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Bone Abstracts (2017) 6 P064 | DOI: 10.1530/boneabs.6.P064

ICCBH2017 Poster Presentations (1) (209 abstracts)

Extensive periosteal new bone formation secondary to copper deficiency in a 2 year-old boy with arterial tortuosity syndrome

Sasigarn Bowden , Brent Adler , Ala Shaikhkhalil , Kan Hor , Kim McBride & Katherine Steingass

Nationwide Children’s Hospital, Columbus, OH, USA.

Background: Periosteal reaction can be a manifestation of various underlying medical conditions, including tumor, infection, trauma, metabolic or genetic diseases.

Presenting problem: A 2 year-old male presented for evaluation of periosteal bone formation in symmetrical distribution of proximal humerus, radius, ulnar, femur, and clavicles, noted after having persistent fussiness, irritability and inability to bear weight and use arms for 3 weeks. He had a complex medical history: 30 week prematurity, hiatal hernia (post repair), intestinal malrotation, and mild cardiac left outflow tract obstruction with mild left ventricular hypertrophy. His feeding was elemental formula via gastrojejunostomy tube.

Clinical management: He had normal serum calcium, phosphorus, alkaline phosphatase, CRP, LDH, vitamin D, and PTH levels. Vitamin C was elevated at 138 μmol/l (normal 23–114), thus ruling out scurvy. Coagulation studies and vitamin A were normal. Abdominal and chest CT scan obtained due to concern for underlying malignancy demonstrated tortuosity and ectasia of aorta. This finding in addition to his past medical history raises suspicion of arterial tortuosity syndrome (ATS). DNA sequencing revealed homozygous mutation in the SLC2A10 gene, confirming ATS. He had very low serum copper (<10 μg/dl; normal 75–153) and ceruloplasmin levels (<7 mg/dl; normal 21–53), indicating copper deficiency. He was treated with one intravenous copper infusion followed by daily enteral copper. Serum copper and ceruloplasmin levels repeated one month later were normal, while gradual clinical improvement in bone pain was noted, suggesting that the skeletal changes were attributed to copper deficiency. Repeat bone radiograph 1 month after treatment showed a more exuberant maturing periosteal new bone formation along the proximal to mid femur and tibia, suggesting bone healing.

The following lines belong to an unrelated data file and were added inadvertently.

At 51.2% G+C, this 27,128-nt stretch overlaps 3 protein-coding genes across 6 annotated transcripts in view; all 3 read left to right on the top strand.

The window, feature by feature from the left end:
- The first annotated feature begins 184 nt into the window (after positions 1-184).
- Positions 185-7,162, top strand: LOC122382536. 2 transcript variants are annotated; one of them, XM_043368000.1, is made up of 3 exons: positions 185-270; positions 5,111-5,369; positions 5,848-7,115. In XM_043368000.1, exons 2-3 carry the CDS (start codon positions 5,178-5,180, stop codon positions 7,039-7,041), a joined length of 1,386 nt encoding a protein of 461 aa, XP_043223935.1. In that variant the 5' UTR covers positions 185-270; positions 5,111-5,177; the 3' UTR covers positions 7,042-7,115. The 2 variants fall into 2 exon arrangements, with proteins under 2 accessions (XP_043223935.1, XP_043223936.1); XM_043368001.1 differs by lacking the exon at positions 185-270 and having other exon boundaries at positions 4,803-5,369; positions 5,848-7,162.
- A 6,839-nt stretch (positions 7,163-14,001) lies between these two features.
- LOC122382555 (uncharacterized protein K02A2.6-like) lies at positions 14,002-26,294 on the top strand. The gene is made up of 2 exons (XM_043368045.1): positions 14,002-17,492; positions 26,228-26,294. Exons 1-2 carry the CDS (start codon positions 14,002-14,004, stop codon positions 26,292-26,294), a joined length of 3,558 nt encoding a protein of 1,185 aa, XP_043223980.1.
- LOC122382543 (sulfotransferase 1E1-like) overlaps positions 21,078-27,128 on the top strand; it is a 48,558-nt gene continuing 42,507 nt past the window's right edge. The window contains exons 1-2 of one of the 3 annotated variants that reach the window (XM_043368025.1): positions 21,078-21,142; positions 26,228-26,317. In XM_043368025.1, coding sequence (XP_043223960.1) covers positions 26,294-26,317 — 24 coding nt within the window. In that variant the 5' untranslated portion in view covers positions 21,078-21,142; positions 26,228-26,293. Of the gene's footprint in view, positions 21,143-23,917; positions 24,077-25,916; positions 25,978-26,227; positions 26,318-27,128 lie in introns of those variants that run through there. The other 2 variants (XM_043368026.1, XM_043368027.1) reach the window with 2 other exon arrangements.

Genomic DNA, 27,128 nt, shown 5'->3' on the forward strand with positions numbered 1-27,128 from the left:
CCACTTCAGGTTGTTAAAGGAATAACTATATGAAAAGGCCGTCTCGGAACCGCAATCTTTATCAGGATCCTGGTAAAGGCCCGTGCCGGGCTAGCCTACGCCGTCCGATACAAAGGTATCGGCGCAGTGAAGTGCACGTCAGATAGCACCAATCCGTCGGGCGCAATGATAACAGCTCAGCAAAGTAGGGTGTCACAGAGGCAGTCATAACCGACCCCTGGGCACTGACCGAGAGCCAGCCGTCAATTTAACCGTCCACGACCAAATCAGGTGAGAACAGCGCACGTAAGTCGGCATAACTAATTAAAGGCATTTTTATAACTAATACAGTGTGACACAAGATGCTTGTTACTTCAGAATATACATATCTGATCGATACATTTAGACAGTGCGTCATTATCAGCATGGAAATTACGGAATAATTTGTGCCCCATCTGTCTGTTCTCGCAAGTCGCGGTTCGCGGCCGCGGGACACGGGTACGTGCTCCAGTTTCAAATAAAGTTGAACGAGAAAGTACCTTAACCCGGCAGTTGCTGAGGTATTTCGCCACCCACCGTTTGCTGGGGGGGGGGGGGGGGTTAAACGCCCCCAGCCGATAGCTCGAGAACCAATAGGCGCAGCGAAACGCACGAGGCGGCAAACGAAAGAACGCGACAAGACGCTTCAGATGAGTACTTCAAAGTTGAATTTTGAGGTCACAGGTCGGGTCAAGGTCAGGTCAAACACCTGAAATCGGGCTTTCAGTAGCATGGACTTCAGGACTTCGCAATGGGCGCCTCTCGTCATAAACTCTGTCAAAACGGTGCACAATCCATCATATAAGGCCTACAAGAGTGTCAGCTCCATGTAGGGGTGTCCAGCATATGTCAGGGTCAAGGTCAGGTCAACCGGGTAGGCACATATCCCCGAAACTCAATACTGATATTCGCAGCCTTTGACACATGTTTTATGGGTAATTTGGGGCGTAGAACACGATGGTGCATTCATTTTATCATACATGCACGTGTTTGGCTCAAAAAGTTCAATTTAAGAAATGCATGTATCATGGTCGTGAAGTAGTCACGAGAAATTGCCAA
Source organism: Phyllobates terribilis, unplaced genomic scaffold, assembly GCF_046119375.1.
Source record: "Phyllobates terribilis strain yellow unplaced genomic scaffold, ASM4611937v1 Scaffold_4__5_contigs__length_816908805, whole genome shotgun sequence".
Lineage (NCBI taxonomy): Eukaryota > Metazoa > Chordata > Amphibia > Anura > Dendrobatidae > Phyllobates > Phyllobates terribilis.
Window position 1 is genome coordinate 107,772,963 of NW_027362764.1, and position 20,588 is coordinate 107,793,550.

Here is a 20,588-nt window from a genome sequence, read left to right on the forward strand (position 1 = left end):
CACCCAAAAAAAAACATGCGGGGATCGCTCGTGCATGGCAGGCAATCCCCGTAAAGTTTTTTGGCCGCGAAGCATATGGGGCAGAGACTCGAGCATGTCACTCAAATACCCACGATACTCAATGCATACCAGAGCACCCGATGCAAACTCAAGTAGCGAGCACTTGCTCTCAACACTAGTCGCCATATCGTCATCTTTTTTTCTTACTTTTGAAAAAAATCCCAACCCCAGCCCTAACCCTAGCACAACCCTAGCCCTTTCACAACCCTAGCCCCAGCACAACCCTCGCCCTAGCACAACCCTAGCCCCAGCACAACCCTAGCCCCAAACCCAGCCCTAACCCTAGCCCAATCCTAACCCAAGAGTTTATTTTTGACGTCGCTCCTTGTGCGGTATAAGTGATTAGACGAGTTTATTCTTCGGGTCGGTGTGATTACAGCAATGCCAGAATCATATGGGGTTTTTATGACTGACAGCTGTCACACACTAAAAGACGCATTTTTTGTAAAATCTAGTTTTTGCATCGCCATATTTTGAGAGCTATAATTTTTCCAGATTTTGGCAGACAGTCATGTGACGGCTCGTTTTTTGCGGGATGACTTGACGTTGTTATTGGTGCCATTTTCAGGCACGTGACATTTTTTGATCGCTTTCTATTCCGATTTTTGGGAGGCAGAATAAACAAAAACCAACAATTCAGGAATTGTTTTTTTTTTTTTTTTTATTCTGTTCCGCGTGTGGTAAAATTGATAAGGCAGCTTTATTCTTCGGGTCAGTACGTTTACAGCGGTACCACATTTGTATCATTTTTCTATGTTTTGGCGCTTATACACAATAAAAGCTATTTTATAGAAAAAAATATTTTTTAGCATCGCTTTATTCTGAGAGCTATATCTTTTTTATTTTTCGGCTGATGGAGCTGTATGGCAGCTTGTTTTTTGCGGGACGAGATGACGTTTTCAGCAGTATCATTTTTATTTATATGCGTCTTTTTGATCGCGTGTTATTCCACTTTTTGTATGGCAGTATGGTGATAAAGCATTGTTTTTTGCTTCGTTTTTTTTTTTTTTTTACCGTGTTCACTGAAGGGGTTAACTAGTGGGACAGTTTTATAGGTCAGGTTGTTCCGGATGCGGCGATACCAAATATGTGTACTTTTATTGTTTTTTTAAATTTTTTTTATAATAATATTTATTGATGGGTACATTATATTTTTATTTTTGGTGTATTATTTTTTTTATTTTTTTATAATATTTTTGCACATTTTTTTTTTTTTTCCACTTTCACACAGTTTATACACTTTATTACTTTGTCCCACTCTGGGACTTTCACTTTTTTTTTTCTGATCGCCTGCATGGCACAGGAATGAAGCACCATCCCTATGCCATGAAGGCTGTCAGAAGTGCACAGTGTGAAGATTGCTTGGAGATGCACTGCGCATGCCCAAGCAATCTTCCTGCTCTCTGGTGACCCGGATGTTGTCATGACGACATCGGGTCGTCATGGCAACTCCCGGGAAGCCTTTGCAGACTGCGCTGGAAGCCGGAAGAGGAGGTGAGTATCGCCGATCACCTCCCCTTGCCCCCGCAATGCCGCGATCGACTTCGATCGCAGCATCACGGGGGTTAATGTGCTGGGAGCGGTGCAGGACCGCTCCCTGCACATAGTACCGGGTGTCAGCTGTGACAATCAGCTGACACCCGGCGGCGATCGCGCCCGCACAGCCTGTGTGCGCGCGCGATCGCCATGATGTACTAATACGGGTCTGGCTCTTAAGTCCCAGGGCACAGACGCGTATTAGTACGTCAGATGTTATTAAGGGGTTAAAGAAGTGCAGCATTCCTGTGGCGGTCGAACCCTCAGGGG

Discussion: Copper deficiency impairs bone collagen and elastin integrity, thereby manifesting as metabolic bone disease, the work up of which led to diagnosis of ATS in this patient. Periosteal reaction has not been reported in ATS, a rare connective tissue disease that can have skeletal abnormalities. It is unclear whether copper deficiency is solely secondary to malabsorption in the jejunum or may be associated with ATS due to loss of glucose transporter 10 that may have an indirect role in copper metabolism.

Disclosure: The authors declared no competing interests.

Volume 6

8th International Conference on Children's Bone Health


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